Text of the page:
Dr. Vandana Shiva, the WTO, and GMOs in India

During our class discussion of the future of rural and agricultural development, the idea of GMOs as a future means of alleviation of poverty and hunger was advanced. Although a contentious issue, it is an empirical fact that genetically modified crops offer increased food security through drought resistant and higher-yield crop varieties. However, we should not let the promise of the technology blind us to the trade policies of some of the largest GMO producers and pushers. One of the chief problems that has arisen is the patenting of life. Large multinational corporations like Monsanto enter a country, extract the seeds and strains they consider of value, and patent them. They can then claim sole rights over the seeds and sell them back to the community they were taken from, at a premium. Given that multinational corporations have the backing of the WTO, smallholder farmers are unable to export any patented crops unless they pay a licensing fee that cuts deeper into the razor-thin profit margins of the millions of smallholder farmers in India alone. So far in India at least, the result is a surge in bankruptcy and suicide among smallholder farmers, fueled by an acutely increased sensitivity to price fluctuations and poor harvests due to the increased cost of farming for those least able to afford it.

Several developing and developed countries are actively fighting the WTO agreement that patented life (TRIPS Article 273B) and/or the rise of GMOs in general. One of the breakout stars of the resistance movement is Dr. Vandana Shiva, who succinctly and I believe convincingly argues against the WTOs IP legislation in the video embedded below. How we look at agricultural rights has important implications for discussions of globalization and human rights, which I believe makes everyone a stakeholder in the fight for agricultural sovereignty.

I have included several other resources below for learning more about the current seed-war, as well as a link to the website for Navdanya, Vandana Shiva’s organization:

http://www.theecologist.org/News/news_analysis/1547185/reclaiming_the_seed.html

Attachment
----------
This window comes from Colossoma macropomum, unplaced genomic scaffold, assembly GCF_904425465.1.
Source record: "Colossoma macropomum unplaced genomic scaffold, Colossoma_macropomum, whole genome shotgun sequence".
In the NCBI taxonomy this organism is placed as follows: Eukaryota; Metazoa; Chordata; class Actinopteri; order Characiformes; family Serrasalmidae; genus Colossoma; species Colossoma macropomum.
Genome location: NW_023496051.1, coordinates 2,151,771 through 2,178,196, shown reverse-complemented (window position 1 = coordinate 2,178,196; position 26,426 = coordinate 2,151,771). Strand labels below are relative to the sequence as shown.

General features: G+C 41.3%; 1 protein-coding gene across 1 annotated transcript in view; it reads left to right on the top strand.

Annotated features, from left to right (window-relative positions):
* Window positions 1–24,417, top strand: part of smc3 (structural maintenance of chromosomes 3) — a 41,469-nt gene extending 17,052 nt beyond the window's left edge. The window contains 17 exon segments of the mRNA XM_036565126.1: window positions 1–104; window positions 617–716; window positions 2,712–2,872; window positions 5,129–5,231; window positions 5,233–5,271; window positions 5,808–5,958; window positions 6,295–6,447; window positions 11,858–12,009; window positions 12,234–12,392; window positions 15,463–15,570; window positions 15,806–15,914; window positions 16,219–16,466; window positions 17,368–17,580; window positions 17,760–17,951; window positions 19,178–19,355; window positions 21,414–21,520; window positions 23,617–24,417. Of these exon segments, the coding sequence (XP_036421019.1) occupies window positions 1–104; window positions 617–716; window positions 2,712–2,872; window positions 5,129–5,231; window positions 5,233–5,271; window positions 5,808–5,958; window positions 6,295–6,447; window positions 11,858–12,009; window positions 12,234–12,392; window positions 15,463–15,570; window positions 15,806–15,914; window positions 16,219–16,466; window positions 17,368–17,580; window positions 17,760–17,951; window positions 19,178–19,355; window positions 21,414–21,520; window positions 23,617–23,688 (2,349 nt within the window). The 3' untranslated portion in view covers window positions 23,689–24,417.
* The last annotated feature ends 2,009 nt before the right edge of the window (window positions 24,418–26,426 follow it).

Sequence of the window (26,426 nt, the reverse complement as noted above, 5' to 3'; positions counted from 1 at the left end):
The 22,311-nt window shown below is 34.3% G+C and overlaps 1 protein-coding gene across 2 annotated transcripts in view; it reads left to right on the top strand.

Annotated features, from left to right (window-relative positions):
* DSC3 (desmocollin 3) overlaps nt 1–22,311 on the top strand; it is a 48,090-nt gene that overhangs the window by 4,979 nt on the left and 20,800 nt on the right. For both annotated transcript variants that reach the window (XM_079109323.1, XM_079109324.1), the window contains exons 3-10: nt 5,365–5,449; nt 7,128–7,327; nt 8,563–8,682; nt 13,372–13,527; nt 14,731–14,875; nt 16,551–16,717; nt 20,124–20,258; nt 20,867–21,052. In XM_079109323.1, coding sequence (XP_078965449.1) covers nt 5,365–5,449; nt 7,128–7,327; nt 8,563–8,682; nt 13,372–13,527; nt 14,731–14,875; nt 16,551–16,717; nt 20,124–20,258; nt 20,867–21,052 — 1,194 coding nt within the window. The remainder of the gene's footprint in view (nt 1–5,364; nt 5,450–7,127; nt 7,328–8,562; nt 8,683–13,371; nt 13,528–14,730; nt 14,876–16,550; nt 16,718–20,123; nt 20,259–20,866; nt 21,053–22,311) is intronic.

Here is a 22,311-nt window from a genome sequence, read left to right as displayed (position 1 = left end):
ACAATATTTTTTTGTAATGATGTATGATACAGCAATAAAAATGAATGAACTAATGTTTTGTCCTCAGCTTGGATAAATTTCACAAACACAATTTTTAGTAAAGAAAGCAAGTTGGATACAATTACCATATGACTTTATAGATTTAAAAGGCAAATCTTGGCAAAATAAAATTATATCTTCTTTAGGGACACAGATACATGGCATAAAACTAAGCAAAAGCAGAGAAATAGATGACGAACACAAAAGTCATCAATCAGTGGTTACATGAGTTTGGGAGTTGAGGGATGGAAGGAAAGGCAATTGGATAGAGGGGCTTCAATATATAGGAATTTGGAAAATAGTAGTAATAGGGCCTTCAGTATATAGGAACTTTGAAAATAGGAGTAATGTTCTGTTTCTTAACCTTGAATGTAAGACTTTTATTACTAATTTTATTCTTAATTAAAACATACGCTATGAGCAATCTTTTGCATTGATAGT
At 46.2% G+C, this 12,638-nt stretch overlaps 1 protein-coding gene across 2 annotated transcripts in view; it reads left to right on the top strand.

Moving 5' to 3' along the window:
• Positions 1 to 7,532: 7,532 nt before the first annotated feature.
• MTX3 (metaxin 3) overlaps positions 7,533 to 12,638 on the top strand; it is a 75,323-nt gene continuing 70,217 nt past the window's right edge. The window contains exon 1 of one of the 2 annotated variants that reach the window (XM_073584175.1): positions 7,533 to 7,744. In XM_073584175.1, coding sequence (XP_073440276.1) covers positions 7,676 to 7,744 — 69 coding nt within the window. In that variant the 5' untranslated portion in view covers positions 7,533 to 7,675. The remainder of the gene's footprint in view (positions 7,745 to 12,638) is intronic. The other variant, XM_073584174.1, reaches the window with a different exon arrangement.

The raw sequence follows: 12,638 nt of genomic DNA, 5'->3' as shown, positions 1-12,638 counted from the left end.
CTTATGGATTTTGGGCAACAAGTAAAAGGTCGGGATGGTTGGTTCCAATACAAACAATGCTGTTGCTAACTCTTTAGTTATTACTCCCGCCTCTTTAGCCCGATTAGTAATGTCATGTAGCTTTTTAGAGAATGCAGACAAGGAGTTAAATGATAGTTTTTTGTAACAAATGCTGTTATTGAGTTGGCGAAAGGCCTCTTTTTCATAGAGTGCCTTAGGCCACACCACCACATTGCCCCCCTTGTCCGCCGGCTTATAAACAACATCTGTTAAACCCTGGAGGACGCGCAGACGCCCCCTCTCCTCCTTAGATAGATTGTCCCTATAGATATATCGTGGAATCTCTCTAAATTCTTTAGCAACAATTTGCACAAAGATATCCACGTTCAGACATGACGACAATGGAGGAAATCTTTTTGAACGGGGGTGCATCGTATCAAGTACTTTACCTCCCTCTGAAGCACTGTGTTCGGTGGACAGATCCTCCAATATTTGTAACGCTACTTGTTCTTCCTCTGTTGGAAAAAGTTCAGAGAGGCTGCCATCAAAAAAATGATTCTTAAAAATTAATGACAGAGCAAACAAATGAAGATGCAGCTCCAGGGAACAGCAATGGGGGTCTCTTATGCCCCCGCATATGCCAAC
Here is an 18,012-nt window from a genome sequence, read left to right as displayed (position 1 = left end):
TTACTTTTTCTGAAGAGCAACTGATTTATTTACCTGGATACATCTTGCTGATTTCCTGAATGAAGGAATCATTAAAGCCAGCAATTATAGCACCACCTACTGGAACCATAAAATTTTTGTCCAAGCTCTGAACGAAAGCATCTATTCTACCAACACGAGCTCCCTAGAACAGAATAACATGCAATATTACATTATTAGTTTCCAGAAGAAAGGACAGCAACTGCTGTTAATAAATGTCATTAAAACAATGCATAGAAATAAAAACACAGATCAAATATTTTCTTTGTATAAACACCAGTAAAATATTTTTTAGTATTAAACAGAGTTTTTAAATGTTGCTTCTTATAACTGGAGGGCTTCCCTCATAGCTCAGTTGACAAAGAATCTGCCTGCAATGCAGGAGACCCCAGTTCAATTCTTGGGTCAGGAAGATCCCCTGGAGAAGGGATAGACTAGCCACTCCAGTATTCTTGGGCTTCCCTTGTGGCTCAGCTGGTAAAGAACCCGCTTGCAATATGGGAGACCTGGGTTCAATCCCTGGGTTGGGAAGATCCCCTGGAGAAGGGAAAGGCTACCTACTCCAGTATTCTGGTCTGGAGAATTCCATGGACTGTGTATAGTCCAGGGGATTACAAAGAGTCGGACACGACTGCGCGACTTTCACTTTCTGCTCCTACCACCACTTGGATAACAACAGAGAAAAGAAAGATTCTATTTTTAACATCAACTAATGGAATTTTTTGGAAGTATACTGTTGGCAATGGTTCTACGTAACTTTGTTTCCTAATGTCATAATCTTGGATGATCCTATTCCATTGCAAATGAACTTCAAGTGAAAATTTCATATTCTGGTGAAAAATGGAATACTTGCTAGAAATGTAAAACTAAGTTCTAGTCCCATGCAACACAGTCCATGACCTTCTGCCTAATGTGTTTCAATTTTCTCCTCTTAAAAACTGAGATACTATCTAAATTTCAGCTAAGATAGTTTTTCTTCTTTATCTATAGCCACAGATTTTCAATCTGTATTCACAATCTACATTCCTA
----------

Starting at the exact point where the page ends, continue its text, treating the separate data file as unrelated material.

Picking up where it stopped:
http://healthfreedoms.org/2011/04/28/monsantos-great-seed-robbery-of-india/

http://www.navdanya.org

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2 responses to “Dr. Vandana Shiva, the WTO, and GMOs in India

  • meghanspector

    For some reason the video insists on stopping at around 3:20, put if you click right after, it will play the last few seconds of the video.

    It is also worth mentioning that while I believe she highlights many important real issues with our current methods of agribusiness, Vandana Shiva and the anti-GMO movement are very controversial, and what I’ve chosen to highlight here is heavily in her favor. If you would like to read criticism of her thinking and the movement, a google search of “Vandana Shiva controversy” will bring you a wealth of articles from the other side, and you can make your own determination of the value/validity of her complaints.

  • katy11hermann

    GMOs and seed patenting are a major issue for small scale farmers, and I believe that large farming corporations are taking advantage of vulnerable competition. It seems clear to me that the WTO needs to make a much wider effort to fairly sort the issue out. This will take legislation and policy change and the key to that is Western opinion, since the WTO is so heavily controlled by the wealthiest nations in the world.
    Something that may garner Americans attentions is how seed patenting not only is threatening farmers thousands of miles away, but also drives small scale american farmers out of business as well. As a country that prides itself on a do it yourself and individualistic attitude it is shameful that hardworking farmers who often times are inadvertently using GMOs are driven out of business by patent lawsuits. Food Inc offers a perspective on this issue and others in modern agriculture that relate to those concerns in India.

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